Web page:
The rural location that was chosen for this hospital helped create the perfect environment in which the patients were to heal. Today, the area is part of protected green belt land on the outskirts of the city of Manchester, surrounded by busy roads and motorways. Perhaps this only makes an old, empty building seem even more neglected.
The story of Barnes Hospital begins in 1869, when a gentleman named Robert Barnes decided to make a contribution to the Manchester Royal Infirmary for a new convalescent hospital to be built in Cheadle, England.
Mr Barnes donated almost $30,000 (around $460,000 inflation adjusted in today’s money) towards this goal. After four years, the work was completed. The new hospital was named The Barnes Convalescent Home after it’s benefactor.
Interestingly, during the construction pieces of three Celtic Christian high crosses were found, evidence that the site once marked an important boundary or that there may have been a church or monastary nearby. One of these is now kept at St Mary’s Church in Cheadle but the location of two are unknown.
The convalescent hospital was now ready to house 132 patients. For year after year from it’s opening in 1975 the hospital lost money and had to be supported financially by the Manchester Royal Infirmary. It was generally accepted that this way the hospital was able to receive additional patients.
In 1925 electricity was installed at the Barnes Convalescent Home together with connection to the mains water supply. Some time later the hospital opened an orthopaedic ward which enabled it to treat even more patients who were in for the long stay.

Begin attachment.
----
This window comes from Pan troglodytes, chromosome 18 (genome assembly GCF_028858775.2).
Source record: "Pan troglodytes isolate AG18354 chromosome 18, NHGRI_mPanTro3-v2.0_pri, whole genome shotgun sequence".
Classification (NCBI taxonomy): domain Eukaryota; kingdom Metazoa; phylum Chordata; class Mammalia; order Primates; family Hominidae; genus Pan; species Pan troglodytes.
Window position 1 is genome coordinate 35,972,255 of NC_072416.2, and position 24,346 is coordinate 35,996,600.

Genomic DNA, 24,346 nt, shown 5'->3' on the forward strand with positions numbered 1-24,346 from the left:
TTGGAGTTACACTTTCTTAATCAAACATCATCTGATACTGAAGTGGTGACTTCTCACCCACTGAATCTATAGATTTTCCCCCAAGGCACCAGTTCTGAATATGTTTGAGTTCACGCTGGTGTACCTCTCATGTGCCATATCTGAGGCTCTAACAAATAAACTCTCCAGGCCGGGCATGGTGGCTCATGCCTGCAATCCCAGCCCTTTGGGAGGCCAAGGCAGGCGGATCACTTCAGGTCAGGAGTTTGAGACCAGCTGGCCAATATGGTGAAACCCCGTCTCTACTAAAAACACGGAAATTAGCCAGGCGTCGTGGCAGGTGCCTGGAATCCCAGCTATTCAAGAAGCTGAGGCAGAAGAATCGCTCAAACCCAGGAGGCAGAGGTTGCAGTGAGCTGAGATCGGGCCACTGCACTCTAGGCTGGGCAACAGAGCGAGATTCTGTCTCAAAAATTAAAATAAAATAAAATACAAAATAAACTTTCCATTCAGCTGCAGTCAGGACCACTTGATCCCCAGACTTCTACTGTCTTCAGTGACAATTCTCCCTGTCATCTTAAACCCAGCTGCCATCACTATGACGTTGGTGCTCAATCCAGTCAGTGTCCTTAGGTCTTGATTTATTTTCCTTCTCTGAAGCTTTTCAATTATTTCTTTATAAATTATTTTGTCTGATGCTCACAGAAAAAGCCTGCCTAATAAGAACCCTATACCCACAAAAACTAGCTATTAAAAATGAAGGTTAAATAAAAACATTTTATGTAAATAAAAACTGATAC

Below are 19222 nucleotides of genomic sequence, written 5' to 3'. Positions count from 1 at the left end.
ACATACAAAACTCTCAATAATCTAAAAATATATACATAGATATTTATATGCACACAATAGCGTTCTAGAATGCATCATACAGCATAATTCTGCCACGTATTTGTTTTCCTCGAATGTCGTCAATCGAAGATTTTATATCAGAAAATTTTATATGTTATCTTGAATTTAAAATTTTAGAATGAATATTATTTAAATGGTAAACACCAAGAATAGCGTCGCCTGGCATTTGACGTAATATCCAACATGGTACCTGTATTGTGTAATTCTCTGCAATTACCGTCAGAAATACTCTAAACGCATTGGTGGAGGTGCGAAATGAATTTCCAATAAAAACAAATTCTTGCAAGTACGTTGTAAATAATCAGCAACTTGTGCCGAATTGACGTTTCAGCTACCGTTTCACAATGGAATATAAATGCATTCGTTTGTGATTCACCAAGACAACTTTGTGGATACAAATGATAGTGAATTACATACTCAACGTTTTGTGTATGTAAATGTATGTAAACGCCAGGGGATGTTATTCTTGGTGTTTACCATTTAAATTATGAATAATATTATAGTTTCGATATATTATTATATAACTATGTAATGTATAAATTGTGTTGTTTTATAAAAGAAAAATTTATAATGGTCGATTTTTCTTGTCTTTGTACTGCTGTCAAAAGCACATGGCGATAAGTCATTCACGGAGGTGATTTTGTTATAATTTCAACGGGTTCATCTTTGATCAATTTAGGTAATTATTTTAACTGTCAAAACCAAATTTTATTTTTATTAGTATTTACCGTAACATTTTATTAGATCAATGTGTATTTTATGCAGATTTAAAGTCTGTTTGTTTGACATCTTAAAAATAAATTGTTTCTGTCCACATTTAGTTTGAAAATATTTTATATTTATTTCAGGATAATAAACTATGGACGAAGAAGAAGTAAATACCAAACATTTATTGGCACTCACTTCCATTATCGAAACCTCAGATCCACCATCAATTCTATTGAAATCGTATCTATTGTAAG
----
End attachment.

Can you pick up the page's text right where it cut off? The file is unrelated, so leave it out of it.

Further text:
But the expansion of the hospital was far from over. Over the years the hospital received its surgical wing, also a physiotherapy gym and x-ray unit. During the Second World War, as was the case with many other hospitals at that time, Barnes Hospital did everything it could to help aid the war effort. It took care of wounded soldiers many of whom were suffering from trauma.
As the hospital itself came into its elderly years, it started to take care of elderly patients. As time went on the hospital reached its inevitable end. The doors were shut in 1999 after more than 120 years in the service of its patients.
After it’s closure as a hospital, the building served as the home for a number of immigrants from Kosovo. And at one time it was even used by more than 100 gypsy families, who needless to say added more to the overall deterioration.
Once closed, Barnes Hospital switched hands several times. First it was sold by the NHS in 2001 to a company named Realty Estates who did nothing to maintain the building.
It was purchased for the price of $15 million by an Irish company called Benmore. From here the hospital was once more sold, to a group of local businessmen. This time it was different for they promised that their vision was to restore the earlier splendour of this hospital as well provide residential apartments.
Barnes Hospital was found to be the ideal filming location for the 1974 horror movie titled The Living Dead at Manchester Morgue. It was even featured in the TV show Most Haunted Live in 2005 where due to certain reasons it was mistaken for a psychiatric institution.